But there is also something special about a first novel. We’ll go over some of this territory again on Monday when The People in the Trees goes up against Life After Life, but a first novel contains a lifetime of aspiration and hope, as well as sentences and characters that often have been turning on a spit in the author’s head for years. There is this quality of both naiveté and invention in a first novel that can be completely charming (The Intuitionist, a book I really love, is a great example). I think back to some of the debut novels that we’ve had in past ToBs—Open City, The Art of Fielding, Then We Came to the End, The Brief Wondrous Life of Oscar Wao, as well as others. There was something a little bit magical about each of them.
John: Of course, even John Irving’s first novel, Setting Free the Bears, wasn’t a John Irving novel. The World According to Garp is his fourth novel, and it wasn’t until then that we see the all the strands of his writerly DNA come together. While a lot of excitement comes with a first novel, we’ve probably swung too far its way. Of course, I say this as someone whose first novel made a very small ripple, a fact that will make it considerably tougher to publish a second novel. (This is an observation, not a complaint.)
When Long Division was paired with The Goldfinch, I sighed because I knew it was an uphill battle for the underdog, and one I’m not sure I even wanted it to win. I imagine we’re going to have some commentariat discussion about length and certain flaws in the structuring, but it’s hard not to admire Tartt’s achievement. A book feels "lived in" when an author has the luxury—if that's the right word—to write over a long period of time. While that can create problems like scenes that might go on a bit too long, its benefits far outweigh the deficits.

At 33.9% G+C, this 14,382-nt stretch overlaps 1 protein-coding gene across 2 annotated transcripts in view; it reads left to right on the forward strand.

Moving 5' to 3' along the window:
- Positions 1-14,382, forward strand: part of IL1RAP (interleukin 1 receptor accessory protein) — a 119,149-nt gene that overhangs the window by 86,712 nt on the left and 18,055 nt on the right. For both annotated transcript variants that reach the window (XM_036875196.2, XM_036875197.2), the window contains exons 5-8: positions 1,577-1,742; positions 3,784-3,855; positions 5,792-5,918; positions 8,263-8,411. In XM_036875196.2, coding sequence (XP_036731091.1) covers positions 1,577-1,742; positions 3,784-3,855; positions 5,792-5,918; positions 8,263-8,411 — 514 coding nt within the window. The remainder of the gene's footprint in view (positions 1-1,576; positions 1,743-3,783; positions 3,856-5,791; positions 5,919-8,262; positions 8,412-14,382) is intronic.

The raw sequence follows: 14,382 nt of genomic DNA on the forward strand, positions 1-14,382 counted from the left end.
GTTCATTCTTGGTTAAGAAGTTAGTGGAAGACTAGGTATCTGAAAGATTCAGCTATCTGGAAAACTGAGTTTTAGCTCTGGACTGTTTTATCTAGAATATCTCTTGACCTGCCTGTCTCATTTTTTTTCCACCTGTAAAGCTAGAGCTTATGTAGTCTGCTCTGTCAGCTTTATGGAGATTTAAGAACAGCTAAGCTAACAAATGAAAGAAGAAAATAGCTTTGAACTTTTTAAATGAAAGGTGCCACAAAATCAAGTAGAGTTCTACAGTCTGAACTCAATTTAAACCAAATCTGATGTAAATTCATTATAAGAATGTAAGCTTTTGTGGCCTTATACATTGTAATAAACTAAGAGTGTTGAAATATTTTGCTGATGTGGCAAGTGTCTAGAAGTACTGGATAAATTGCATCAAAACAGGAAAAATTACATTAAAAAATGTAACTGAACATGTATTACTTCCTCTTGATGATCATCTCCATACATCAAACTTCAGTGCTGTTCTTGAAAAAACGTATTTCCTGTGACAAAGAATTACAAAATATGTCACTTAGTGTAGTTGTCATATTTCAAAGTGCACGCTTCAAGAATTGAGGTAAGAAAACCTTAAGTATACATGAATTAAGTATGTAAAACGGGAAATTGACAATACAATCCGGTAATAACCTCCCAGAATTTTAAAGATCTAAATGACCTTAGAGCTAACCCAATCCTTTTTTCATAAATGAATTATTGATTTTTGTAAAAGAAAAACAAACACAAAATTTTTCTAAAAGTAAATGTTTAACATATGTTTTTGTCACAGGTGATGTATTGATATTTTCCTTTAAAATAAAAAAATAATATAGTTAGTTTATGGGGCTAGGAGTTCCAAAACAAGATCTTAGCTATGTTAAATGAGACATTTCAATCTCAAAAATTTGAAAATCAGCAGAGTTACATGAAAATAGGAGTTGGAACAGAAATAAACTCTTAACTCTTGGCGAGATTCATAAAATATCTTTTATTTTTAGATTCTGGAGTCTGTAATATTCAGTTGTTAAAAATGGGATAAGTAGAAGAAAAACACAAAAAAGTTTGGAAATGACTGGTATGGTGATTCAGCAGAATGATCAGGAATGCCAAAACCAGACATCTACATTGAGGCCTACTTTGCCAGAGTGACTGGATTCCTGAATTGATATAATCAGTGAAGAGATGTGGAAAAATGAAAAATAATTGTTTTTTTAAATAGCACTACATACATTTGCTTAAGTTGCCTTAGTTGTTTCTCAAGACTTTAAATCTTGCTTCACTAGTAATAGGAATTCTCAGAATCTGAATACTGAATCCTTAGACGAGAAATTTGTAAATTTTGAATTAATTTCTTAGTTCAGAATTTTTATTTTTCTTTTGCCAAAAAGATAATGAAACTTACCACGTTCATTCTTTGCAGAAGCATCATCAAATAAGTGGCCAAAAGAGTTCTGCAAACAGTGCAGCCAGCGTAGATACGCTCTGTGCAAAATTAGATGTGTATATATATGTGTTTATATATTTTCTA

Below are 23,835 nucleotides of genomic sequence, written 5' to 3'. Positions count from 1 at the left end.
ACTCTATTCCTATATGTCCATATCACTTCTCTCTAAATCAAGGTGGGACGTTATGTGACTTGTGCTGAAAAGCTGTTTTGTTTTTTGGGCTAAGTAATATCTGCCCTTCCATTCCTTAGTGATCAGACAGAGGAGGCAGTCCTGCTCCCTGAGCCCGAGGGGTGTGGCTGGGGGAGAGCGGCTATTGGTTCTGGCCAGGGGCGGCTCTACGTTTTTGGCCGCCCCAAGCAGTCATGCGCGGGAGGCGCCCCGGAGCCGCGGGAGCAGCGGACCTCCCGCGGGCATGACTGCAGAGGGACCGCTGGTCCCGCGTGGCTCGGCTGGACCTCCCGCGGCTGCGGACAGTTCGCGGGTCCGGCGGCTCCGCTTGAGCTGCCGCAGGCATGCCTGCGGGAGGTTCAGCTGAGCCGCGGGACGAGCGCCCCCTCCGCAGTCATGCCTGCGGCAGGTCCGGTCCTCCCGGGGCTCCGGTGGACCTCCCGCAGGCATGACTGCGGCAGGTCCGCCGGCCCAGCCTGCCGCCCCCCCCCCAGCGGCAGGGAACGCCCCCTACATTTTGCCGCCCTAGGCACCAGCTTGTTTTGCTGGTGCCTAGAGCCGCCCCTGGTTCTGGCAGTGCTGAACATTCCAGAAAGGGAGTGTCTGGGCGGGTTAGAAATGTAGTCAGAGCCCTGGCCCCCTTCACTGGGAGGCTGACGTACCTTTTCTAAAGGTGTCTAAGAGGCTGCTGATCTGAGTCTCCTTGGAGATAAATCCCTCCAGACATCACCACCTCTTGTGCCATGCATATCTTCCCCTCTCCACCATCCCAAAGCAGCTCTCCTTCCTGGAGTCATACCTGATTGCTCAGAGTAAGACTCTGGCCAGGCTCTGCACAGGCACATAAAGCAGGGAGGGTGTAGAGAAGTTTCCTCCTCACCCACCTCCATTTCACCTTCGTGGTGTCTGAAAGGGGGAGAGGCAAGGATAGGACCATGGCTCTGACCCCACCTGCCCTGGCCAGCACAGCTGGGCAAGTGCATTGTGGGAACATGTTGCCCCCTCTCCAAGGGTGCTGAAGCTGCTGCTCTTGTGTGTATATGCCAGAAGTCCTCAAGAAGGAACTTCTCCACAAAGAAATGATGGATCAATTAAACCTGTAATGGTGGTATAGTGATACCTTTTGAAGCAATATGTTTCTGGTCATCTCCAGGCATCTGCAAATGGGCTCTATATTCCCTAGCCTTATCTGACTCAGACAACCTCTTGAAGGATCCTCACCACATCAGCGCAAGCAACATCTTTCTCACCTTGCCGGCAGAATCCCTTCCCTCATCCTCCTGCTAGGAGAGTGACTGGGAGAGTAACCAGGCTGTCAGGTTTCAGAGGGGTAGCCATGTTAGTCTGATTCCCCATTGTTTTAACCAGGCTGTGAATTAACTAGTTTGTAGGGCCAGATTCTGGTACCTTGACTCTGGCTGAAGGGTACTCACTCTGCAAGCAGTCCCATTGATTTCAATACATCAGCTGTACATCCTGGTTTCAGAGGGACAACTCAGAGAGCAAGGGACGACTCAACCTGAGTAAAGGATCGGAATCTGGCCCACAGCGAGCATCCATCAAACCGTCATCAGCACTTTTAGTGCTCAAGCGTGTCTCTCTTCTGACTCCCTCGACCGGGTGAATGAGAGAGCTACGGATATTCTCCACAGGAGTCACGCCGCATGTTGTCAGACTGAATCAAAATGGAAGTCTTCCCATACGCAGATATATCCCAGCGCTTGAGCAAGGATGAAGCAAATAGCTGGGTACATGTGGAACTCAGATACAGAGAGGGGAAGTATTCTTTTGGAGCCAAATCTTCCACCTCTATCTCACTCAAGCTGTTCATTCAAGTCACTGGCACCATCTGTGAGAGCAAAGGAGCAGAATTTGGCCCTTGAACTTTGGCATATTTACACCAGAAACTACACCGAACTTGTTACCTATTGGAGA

The length too means that the book is going to take the reader over (provided they’re put under its spell) for a significant period of time. I’m a reasonably fast reader and I took close to a month with it. I think one of the commenters in an earlier matchup noted that the design makes it actually a fair bit shorter than it could have been, in terms of page count. I agree. As the kind of reader who often carries what I’m reading around with me in my head even when I’m not reading, a big, immersive text makes the experience of a novel like The Goldfinch rare and special.
That said, I don’t think it’s a juggernaut in the Tournament. It’s a little quirky. There are nits to pick that aren’t really nits but something bigger. Still, I didn’t care. It’s one of my favorite books of the year.
Kevin: I loved The Goldfinch probably as much as any other book I read in 2013. We return time and again to Lorrie Moore’s assertion that the noblest purpose of a novel is simply to be “good company” and that’s what The Goldfinch was for me. I found the very heft of it in my hands to be comforting. As you say, it is not a perfectly faceted jewel of a book, but I could have read it for 800 more pages. I really didn’t care where it was headed, I was just always present inside it. I’m also a sucker for novels explicitly about art, and Theo’s thoroughly irrational attempt at being sole caretaker for this priceless painting was thrilling to me. I know that kind of spell is intensely personal, and I wouldn’t expect everyone to fall under it, but when I was reading The Goldfinch I felt strongly like it was a book that could win the Rooster.
Do I still feel that way? Yeah, I do, especially if it makes it to the championship and you have a jury rendering a verdict. I like its chances in a fair election. If you look at the bracket, however, some of its potential opponents in later rounds—novels like Life After Life and The Son—are probably stories that are going to appeal to the same reader. If it winds up against those books it could end up facing a series of coin tosses. And length could work against it. While I would have happily let this book go on and on, not everyone will feel that way. I couldn’t begin to make a prediction.
The Goldfinch advances to the quarterfinals, where it will meet the winner of Monday’s match in which bestselling author (and 2013 Rooster finalist) John Green will choose between Life After Life and The People in the Trees.
We also want to mention an event coming up on March 24—that’s one week from Monday. The host of the Tournament of Books, The Morning News, is throwing a Rooster party at Housing Works Bookstore Cafe in New York City. There will be special readings from past and present ToB judges, free drinks courtesy of our media partner, Tumblr, and no doubt plenty of prizes and surprises (involving hot sauce). I wish John and I could be there, but if you are a Rooster fan in the New York City area, we’d love you to come out and help us celebrate 10 years of literary bloodsport.